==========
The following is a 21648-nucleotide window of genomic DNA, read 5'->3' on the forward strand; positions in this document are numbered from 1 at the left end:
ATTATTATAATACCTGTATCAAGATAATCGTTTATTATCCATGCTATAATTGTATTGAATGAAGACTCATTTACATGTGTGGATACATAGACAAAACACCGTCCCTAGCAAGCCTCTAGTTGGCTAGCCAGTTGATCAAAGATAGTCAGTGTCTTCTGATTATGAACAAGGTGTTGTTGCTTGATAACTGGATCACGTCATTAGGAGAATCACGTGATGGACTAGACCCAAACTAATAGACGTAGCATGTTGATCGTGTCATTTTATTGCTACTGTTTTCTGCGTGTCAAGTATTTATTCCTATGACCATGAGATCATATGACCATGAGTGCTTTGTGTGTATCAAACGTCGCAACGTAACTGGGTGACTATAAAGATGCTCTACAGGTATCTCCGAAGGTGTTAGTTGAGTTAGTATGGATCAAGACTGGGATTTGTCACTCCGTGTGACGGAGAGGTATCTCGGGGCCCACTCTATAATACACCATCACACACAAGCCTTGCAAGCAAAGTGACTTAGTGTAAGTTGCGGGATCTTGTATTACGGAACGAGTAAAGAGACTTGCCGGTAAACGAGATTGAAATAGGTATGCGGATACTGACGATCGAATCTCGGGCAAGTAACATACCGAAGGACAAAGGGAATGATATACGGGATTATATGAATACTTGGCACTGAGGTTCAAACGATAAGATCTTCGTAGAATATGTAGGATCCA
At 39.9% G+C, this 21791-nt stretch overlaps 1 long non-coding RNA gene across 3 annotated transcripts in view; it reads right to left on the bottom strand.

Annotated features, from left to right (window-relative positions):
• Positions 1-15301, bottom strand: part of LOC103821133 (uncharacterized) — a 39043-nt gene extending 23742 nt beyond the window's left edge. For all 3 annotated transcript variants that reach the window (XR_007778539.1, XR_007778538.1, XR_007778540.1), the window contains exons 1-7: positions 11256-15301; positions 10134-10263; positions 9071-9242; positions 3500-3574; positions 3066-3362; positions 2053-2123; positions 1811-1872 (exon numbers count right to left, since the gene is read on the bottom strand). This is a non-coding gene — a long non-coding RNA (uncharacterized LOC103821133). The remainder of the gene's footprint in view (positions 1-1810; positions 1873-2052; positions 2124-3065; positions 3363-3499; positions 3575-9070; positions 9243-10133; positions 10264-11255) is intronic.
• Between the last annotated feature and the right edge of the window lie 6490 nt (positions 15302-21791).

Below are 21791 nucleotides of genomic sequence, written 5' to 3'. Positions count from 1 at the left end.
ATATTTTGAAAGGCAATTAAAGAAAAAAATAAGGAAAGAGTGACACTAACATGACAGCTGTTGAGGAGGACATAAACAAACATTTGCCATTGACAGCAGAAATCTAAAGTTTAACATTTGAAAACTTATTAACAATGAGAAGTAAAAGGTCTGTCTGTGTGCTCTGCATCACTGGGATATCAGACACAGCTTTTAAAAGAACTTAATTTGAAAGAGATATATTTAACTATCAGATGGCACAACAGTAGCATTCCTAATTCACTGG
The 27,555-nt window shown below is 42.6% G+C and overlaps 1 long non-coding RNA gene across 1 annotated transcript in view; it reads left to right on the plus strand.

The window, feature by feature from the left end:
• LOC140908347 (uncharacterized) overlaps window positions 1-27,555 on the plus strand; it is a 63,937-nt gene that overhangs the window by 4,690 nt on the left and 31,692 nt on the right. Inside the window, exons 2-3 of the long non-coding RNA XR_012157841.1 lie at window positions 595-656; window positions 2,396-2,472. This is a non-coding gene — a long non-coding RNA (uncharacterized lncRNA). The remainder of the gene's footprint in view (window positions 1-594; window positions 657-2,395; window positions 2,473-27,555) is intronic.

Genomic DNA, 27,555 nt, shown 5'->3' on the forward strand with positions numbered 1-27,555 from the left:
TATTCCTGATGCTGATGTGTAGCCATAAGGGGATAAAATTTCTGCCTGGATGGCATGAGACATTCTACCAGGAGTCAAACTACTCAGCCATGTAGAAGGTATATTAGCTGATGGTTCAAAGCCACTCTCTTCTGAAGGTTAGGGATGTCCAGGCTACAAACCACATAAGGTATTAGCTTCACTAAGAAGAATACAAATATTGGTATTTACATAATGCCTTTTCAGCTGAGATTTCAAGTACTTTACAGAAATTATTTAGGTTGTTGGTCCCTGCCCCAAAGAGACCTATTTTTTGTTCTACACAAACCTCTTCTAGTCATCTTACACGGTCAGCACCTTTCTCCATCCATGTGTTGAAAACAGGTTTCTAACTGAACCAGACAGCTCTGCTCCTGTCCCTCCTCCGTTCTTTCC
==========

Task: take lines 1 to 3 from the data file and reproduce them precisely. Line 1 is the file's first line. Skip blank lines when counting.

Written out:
The following is a 21648-nucleotide window of genomic DNA, read 5'->3' on the forward strand; positions in this document are numbered from 1 at the left end:
ATTATTATAATACCTGTATCAAGATAATCGTTTATTATCCATGCTATAATTGTATTGAATGAAGACTCATTTACATGTGTGGATACATAGACAAAACACCGTCCCTAGCAAGCCTCTAGTTGGCTAGCCAGTTGATCAAAGATAGTCAGTGTCTTCTGATTATGAACAAGGTGTTGTTGCTTGATAACTGGATCACGTCATTAGGAGAATCACGTGATGGACTAGACCCAAACTAATAGACGTAGCATGTTGATCGTGTCATTTTATTGCTACTGTTTTCTGCGTGTCAAGTATTTATTCCTATGACCATGAGATCATATGACCATGAGTGCTTTGTGTGTATCAAACGTCGCAACGTAACTGGGTGACTATAAAGATGCTCTACAGGTATCTCCGAAGGTGTTAGTTGAGTTAGTATGGATCAAGACTGGGATTTGTCACTCCGTGTGACGGAGAGGTATCTCGGGGCCCACTCTATAATACACCATCACACACAAGCCTTGCAAGCAAAGTGACTTAGTGTAAGTTGCGGGATCTTGTATTACGGAACGAGTAAAGAGACTTGCCGGTAAACGAGATTGAAATAGGTATGCGGATACTGACGATCGAATCTCGGGCAAGTAACATACCGAAGGACAAAGGGAATGATATACGGGATTATATGAATACTTGGCACTGAGGTTCAAACGATAAGATCTTCGTAGAATATGTAGGATCCA
At 39.9% G+C, this 21791-nt stretch overlaps 1 long non-coding RNA gene across 3 annotated transcripts in view; it reads right to left on the bottom strand.